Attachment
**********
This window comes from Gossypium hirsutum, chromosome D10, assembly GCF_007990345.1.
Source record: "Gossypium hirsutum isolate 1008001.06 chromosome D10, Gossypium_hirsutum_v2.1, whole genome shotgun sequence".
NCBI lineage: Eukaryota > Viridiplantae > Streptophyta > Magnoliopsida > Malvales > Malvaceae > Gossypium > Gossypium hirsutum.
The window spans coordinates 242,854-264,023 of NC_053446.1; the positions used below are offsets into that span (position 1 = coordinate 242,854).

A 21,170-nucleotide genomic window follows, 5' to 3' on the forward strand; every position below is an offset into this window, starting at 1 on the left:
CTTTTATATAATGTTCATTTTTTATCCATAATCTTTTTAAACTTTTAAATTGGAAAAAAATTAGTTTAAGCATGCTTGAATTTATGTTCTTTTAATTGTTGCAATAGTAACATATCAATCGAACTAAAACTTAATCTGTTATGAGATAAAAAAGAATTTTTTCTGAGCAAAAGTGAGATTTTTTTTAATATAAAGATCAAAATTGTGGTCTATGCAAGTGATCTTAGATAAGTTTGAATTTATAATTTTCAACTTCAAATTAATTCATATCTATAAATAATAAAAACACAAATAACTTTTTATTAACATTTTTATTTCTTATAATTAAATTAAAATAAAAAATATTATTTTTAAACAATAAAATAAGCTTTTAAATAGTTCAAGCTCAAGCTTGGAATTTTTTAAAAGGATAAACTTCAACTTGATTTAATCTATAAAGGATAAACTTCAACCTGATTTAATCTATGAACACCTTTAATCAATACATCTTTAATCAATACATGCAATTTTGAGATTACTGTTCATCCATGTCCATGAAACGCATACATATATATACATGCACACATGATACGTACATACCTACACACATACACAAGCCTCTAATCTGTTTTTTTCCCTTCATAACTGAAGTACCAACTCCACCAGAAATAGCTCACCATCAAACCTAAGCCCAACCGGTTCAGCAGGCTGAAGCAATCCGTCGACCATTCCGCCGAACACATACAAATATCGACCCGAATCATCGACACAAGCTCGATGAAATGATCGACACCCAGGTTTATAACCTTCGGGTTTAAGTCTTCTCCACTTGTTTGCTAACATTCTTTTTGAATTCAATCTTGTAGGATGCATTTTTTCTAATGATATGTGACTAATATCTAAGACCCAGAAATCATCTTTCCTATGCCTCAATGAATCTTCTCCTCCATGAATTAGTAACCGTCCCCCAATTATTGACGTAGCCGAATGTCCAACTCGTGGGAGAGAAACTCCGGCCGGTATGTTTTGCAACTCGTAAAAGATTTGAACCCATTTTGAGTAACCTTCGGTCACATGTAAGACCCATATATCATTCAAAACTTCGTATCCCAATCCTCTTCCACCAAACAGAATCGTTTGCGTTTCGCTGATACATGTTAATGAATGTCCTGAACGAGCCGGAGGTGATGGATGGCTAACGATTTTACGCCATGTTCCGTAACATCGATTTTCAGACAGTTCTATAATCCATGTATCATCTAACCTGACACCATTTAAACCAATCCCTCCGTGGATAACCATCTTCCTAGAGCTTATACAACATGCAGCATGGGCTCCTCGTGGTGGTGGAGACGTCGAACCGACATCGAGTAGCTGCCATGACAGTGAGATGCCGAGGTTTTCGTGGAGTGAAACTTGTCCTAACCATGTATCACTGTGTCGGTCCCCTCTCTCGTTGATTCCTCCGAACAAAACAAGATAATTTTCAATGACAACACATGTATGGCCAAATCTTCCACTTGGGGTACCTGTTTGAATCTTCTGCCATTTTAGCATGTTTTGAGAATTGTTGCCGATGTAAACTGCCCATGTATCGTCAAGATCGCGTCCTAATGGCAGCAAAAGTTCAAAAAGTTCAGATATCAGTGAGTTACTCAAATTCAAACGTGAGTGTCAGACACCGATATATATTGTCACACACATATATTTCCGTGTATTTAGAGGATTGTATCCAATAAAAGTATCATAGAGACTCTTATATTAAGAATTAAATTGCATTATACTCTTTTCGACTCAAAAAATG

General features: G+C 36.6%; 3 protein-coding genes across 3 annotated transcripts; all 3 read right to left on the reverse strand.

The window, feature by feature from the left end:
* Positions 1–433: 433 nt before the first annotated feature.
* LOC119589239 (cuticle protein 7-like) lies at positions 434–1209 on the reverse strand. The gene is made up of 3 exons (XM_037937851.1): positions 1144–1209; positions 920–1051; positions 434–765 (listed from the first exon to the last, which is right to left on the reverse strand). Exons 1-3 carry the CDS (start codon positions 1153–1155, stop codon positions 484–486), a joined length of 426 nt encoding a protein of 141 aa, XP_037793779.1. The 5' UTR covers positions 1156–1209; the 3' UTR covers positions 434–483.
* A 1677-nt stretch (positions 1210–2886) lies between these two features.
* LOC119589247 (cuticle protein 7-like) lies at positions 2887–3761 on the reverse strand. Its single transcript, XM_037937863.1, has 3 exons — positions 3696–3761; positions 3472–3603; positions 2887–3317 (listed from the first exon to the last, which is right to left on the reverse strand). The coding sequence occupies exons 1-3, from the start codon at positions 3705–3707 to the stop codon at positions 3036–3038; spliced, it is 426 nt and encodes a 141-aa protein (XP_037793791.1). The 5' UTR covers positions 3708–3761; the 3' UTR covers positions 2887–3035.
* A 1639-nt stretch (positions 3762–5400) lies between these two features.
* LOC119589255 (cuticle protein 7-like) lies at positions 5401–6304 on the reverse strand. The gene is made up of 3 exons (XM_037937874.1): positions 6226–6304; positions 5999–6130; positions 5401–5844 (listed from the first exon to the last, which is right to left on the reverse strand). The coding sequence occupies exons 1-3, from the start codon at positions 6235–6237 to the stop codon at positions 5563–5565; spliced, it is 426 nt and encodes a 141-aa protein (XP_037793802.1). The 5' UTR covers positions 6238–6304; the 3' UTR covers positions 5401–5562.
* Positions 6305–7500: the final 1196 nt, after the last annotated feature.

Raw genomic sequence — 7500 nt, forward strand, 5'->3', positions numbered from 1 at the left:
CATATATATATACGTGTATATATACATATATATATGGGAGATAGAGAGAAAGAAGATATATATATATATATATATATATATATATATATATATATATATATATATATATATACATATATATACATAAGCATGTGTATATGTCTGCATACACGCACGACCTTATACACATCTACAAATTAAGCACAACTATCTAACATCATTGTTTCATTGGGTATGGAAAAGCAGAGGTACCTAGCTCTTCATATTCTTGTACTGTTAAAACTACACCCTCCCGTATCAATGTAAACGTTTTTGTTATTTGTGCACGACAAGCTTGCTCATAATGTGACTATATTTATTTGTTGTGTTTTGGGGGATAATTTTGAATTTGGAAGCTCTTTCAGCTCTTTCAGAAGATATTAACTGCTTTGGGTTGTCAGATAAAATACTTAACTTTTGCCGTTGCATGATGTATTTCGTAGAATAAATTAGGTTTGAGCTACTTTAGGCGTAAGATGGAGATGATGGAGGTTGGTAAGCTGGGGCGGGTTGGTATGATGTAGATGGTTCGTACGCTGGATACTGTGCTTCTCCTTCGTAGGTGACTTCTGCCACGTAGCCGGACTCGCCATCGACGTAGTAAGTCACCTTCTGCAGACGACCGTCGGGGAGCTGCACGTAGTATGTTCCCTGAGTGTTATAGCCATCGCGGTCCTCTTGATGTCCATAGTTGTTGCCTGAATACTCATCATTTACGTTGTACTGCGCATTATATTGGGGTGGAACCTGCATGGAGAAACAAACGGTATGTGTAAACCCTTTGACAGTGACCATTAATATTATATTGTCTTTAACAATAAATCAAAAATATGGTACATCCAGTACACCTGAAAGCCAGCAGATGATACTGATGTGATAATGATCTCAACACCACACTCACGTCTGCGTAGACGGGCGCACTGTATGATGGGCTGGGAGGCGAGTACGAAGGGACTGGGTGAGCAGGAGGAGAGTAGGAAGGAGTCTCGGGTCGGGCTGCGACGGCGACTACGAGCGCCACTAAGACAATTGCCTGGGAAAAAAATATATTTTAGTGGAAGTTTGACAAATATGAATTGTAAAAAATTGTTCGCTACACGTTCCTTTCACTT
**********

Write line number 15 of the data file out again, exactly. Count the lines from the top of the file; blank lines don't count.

* Positions 6305–7500: the final 1196 nt, after the last annotated feature.